• the degree of leverage at the company
  • the amount and nature of the company’s assets
  • the amount and types of the company’s liabilities
  • the amount of off-balance sheet exposures
  • the company’s relationships with other nonbank financial companies and BHCs
  • the importance of the company as a source of credit for households, businesses, and state and local governments, and as a source of liquidity for the US financial system
  • the extent to which assets are managed—as opposed to owned—by the company, and whether the assets are diffuse

Non-US businesses also may be classified as nonbank financial companies if they satisfy certain criteria (see box above) and the Council determines their US presence meets sufficient quantitative and qualitative thresholds. The details of the thresholds for both US and non-US businesses and their application  largely left to the Council to articulate. The Council is also permitted to establish a safe harbor for entities otherwise subject to this classification.

Designated entities will have the benefit of a pre-designation, informal hearing process and potential appeal to a US district court. Moreover, the Council is instructed to consult with the federal agency with primary authority over the specific nonbank financial company before making any final determination. If the Council’s determination stands, the company will be required to register with the Federal Reserve within 180 days and thereafter be subject to enhanced regulatory and supervisory measures for systemic risk.

The legislation also includes a “Hotel California” provision that automatically places any former $50 billion-plus BHC that received TARP assistance into the nonbank financial company category until the Council determines otherwise. Like the poor souls described in The Eagles’ classic hit, those companies may “check out [of being a BHC] any time [they] like . . . but [they] can never leave” absent the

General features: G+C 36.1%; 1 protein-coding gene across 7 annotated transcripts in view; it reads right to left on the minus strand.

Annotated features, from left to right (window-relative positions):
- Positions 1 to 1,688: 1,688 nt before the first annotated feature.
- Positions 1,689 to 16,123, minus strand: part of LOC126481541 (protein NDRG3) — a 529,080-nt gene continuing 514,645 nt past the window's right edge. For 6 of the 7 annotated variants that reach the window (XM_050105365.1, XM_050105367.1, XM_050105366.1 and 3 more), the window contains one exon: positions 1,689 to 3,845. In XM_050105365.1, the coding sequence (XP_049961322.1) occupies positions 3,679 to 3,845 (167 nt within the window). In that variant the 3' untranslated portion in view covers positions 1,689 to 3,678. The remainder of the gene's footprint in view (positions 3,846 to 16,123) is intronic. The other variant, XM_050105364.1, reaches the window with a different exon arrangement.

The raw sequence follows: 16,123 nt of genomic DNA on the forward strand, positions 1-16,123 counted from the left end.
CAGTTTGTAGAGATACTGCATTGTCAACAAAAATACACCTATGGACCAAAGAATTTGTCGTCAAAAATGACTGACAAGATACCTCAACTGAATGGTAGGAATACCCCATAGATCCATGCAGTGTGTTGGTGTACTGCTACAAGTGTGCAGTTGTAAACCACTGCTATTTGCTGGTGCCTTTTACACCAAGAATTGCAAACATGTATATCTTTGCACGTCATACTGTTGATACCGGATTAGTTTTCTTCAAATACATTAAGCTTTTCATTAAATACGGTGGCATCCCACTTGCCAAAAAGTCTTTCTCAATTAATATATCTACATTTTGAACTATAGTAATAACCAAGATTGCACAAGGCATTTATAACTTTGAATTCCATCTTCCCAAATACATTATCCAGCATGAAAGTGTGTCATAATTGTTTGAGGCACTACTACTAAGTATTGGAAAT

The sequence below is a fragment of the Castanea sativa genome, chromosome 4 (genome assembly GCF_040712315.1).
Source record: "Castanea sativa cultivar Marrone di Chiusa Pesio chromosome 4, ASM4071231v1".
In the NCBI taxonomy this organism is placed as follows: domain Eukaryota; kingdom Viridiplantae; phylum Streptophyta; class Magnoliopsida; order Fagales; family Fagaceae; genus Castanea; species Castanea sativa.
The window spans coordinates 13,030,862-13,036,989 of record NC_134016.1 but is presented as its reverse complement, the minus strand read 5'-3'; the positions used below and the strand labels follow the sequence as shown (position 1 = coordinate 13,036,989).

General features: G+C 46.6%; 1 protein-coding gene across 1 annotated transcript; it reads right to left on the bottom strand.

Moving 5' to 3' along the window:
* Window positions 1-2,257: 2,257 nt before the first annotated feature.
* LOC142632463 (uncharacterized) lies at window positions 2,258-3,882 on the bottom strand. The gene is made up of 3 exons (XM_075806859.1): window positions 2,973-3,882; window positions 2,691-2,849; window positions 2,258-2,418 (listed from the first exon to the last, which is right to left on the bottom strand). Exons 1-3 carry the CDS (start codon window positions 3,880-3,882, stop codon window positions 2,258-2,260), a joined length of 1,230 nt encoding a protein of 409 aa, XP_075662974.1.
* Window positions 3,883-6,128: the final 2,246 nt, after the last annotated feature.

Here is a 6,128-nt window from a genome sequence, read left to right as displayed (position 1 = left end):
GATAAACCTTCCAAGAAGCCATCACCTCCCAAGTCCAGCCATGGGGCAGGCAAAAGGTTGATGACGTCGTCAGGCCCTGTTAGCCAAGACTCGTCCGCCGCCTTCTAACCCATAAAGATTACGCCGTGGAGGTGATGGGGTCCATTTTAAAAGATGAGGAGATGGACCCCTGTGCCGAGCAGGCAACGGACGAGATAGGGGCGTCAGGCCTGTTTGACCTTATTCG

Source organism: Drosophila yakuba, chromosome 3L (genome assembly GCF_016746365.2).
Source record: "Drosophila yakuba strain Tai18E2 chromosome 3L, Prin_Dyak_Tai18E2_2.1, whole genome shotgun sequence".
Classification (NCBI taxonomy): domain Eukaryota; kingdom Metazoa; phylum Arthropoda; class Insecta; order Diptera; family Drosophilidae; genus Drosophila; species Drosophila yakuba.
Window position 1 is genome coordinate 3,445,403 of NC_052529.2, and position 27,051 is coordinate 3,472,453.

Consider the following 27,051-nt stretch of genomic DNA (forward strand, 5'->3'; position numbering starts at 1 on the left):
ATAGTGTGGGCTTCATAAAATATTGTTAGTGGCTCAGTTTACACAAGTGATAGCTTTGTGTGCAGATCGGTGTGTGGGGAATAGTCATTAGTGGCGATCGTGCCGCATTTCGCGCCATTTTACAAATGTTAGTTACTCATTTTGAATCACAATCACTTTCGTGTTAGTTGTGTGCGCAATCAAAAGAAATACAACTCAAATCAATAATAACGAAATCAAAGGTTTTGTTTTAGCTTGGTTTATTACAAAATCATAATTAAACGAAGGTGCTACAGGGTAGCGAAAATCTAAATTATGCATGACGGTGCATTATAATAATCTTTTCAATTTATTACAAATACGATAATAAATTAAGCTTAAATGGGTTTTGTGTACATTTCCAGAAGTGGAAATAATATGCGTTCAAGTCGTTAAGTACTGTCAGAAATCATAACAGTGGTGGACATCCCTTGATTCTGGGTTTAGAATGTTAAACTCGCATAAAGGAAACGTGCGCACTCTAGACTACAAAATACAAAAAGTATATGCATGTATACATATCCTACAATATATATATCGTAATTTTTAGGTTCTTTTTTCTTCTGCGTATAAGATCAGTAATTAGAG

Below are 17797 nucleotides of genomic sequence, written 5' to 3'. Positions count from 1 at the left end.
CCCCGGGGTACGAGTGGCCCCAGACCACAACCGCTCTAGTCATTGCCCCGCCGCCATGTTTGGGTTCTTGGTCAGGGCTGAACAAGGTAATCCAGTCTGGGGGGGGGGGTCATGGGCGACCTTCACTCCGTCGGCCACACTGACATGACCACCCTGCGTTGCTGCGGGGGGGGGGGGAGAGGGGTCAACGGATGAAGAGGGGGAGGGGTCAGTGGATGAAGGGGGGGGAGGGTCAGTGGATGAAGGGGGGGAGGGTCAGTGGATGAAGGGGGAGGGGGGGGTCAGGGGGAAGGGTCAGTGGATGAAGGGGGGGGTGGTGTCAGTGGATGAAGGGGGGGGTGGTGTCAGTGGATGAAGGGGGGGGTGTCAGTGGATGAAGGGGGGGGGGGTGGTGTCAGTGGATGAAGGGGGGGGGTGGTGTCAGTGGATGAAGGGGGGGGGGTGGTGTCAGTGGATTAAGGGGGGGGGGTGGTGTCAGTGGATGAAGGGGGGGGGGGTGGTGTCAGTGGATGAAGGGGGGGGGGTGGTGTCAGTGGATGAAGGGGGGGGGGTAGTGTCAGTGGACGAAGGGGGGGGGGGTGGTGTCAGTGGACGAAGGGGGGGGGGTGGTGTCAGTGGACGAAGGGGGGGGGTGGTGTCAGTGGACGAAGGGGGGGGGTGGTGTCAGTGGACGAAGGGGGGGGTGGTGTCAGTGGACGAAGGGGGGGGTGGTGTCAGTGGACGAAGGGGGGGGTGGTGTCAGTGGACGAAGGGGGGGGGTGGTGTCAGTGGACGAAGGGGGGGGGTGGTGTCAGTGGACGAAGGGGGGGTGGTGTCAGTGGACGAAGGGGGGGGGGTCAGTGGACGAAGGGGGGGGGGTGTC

Council’s approval.

Financial Market Utilities  (§§ 802 – 805)

The legislation includes the Payment, Clearing, and Settlement Supervision Act of 2010, which authorizes the Council to designate for supervision by the Federal Reserve, the Securities and Exchange Commission (SEC), or the Commodity Futures Trading Commission (CFTC), as appropriate, entities that engage in systemically important payment, clearing, or settlement activities. These specially designated “financial market utilities” and related payment, clearing, or settlement activities will be designated by a supermajority vote of the Council members based on:

  • the value of the transactions processed by the entity or carried out through the activity
  • the exposure of the entity to particular counterparties
  • the connections between the entity or activity and similar financial market utilities or activities
  • the effect that the failure of, or a disruption to, the entity or activity would have on critical markets or the broader financial system
  • other factors the Council deems important

The underlying rationale is that certain entities and the activities they carry out are a critical part of the financial system’s infrastructure and therefore may be systemically important even if their consolidated assets are small relative to other financial sector firms. These designated financial market utilities and related activities will be subject to a set of systemic risk management standards suitable for their role—such as enhanced collateral, margin, and capital requirements.